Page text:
History of The Highland Games
Impressive arctic landscapes, old pine forests and stunning waterways renders Scotland a unique holiday destination. Scores of visitors are drawn to this resplendent country not just for its natural scenery, but also for its golf courses, whisky and of course, the famous Celtic gathering – the highland games.
Each year, in the quiet valleys of the West and North of Scotland, the Scottish people dressed in their traditional apparel gather together to participate in the country’s most revered event, which dates back to the 11th Century referred to as the highland games.
The highland games are events that comprise of a blend of sports and culture. Events include dancing competitions, children’s races, fancy dressing, whisky tasting, pipe band competitions and heavy athletics like caber toss, hammer throw, tug-o’-war and weight throw.
The Birth of a Scottish Tradition
It is believed that the highland games date back centuries and could possibly have begun during the rule of King Malcolm the third. Apparently, “Canmore” as he was nicknamed meaning, “Great Chief,” asked contestants to take part in a foot race to the top of Craig Choinni, near Braemar. The aim of the race was to find the fastest, strongest, smartest and most agile subject to become warriors and couriers.
But this is according to some historians. The fact is that the origin of the highland games is not quite known. Many forms of sport and cultural practices could have existed during Malcolm's reign before they officially became known as the Highland Games.
The modern Highland Games began in Braemer, when Queen Victoria endorsed the Braemar Highland Games in 1848. The games mushroomed up until the early 20th century at a period when most of the events that take place in the Highland Games had been established.
These events have remained the same till to-date, and usually include track and field: running and cycling; heavy weights- tossing the caber, throwing the hammer, tug-o-war, pole-vaulting and wrestling. There are also musical events: piping, pipe bands and highland dancing.
Since the gathering is a family affair, there are other small enjoyable events that children take part in including running competitions, fancy dressing, crafts, junior piping and dancing competitions.
The Braemer Highland Games are the most prestigious of all Highland Games more likely because of their royal connections.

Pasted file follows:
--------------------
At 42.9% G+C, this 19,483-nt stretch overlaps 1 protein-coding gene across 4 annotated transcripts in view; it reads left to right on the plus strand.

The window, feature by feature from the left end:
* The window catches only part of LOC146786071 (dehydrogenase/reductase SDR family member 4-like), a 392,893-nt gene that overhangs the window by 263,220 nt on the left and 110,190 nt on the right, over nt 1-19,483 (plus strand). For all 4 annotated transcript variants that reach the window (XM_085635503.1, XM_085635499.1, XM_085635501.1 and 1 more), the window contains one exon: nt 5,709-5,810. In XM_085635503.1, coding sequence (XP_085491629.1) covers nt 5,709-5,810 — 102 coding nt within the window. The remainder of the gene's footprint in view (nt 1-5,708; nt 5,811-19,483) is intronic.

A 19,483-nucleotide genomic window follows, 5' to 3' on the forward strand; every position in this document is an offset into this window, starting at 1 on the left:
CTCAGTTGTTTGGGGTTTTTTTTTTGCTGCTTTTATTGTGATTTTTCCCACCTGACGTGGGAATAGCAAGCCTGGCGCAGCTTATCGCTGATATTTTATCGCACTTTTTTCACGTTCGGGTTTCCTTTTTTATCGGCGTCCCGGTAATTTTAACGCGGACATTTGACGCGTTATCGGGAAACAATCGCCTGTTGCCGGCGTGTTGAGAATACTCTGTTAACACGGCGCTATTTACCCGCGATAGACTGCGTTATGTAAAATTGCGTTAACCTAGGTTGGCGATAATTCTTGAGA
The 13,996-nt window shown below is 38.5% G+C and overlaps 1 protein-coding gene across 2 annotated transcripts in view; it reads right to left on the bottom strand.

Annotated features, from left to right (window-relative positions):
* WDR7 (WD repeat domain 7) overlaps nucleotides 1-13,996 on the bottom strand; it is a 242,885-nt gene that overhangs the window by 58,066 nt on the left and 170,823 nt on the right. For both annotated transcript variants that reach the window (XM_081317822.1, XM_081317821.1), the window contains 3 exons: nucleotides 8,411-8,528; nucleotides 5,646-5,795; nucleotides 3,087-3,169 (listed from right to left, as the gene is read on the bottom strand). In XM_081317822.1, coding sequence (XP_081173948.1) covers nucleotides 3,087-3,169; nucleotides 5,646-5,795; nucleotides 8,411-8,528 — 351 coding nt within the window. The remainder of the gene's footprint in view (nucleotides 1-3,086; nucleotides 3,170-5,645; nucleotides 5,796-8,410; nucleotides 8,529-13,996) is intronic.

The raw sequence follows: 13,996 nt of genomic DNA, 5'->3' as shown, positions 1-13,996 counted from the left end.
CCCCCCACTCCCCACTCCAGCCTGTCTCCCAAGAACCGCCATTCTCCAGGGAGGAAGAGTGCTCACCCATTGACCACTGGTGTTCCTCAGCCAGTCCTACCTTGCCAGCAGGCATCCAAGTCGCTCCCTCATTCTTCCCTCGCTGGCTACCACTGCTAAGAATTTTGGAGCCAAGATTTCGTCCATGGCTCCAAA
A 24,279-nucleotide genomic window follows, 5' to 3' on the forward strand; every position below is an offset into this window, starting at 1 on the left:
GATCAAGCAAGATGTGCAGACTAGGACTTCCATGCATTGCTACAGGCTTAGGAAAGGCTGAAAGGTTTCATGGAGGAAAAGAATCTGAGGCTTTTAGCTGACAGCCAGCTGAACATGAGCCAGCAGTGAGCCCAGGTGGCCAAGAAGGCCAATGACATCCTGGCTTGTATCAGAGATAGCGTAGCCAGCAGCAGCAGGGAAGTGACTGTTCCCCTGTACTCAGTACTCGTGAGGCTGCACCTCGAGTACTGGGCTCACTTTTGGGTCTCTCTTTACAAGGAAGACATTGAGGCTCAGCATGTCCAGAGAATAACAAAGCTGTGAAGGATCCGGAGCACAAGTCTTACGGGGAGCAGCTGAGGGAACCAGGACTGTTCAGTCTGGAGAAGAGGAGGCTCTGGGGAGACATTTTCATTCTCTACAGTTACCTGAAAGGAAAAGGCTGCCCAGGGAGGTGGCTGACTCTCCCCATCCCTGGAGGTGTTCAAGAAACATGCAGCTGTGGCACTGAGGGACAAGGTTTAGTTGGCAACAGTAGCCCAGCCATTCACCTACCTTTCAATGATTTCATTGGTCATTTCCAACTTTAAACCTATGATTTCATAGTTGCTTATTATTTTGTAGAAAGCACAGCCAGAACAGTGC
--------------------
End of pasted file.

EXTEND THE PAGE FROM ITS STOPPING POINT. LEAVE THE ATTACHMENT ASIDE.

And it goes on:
The Cowal Highland Gathering on the other hand is extremely popular and is the largest of all Highland Games in the world. The Cowal Games as they are referred to attracts over 3,000 competitors and over 20,000 spectators worldwide.
The Development of the Scottish Highland Games Overseas
Queen Victoria’s royal approval of the Braemar Highland Games led to the development and popularity of the games, giving rise to a cultural practice that would go on for generations. As Scots migrated to other parts of the world, so did their rich traditions and cultural practices.
Today, you can attend the Highland Games anywhere in the world including the United States, Canada, South Africa, Australia, New Zealand, Germany and Japan.
Highland Games Traditions
Although some aspects of the traditional Highland Games have become modernised, there are still traditional elements that have been preserved.
For example, the heavy weight competitions are an important marker of the Highland Games, since the games revolved around sport and athletic competitions. Some of the standards heavy weight contests include the caber toss, hammer throw, weight throw, stone put and sheaf toss.
Other Highland Games traditions include piping and pipe band competitions.
Highland Games Locations
The annual Aberdeen Highland Games are held every first week of July at Hazlehead Park, Aberdeen. Events include heavy weights, tug-o-war, track and field, highland dancing, solo piping and pipe band competition.
Other highland games held in the Aberdeen area include:
- The Stonehaven Highland Games – held every second week of July. Events include heavy weights, track and field and highland dancing.
- Oldmeldrum Sports and Highland Games – first held in 1930. The event is usually held every second week of June.
- Cornhill Highland Games – held every first week of June.
- The Braemar Gathering – most prestigious of all Highland Games. Attendees include the Royal family. This event is held every first week of September.
- Aboyne Highland Games – held every first week of August.
- Ballater Highland Games – held every second week of August.
- Drumtochty Highland Games – held every first week of July.
The city of Inverness is located northeast of Scotland and sits at the confluence of the River Ness and the Moray Firth.
The annual Inverness Highland Games are held at the Bught Park Caravan Park every mid-July. Traditional events include track and field, heavyweight, piping and highland dancing.